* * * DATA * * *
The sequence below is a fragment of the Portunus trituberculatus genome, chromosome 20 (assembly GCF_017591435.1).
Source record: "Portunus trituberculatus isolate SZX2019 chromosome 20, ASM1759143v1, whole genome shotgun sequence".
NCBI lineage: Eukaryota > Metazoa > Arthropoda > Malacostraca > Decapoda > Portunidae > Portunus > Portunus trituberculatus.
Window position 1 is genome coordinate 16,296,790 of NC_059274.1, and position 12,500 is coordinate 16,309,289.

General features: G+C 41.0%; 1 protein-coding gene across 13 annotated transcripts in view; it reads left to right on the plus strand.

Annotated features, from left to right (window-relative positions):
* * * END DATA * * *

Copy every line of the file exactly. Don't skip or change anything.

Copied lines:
The sequence below is a fragment of the Portunus trituberculatus genome, chromosome 20 (assembly GCF_017591435.1).
Source record: "Portunus trituberculatus isolate SZX2019 chromosome 20, ASM1759143v1, whole genome shotgun sequence".
NCBI lineage: Eukaryota > Metazoa > Arthropoda > Malacostraca > Decapoda > Portunidae > Portunus > Portunus trituberculatus.
Window position 1 is genome coordinate 16,296,790 of NC_059274.1, and position 12,500 is coordinate 16,309,289.

General features: G+C 41.0%; 1 protein-coding gene across 13 annotated transcripts in view; it reads left to right on the plus strand.

Annotated features, from left to right (window-relative positions):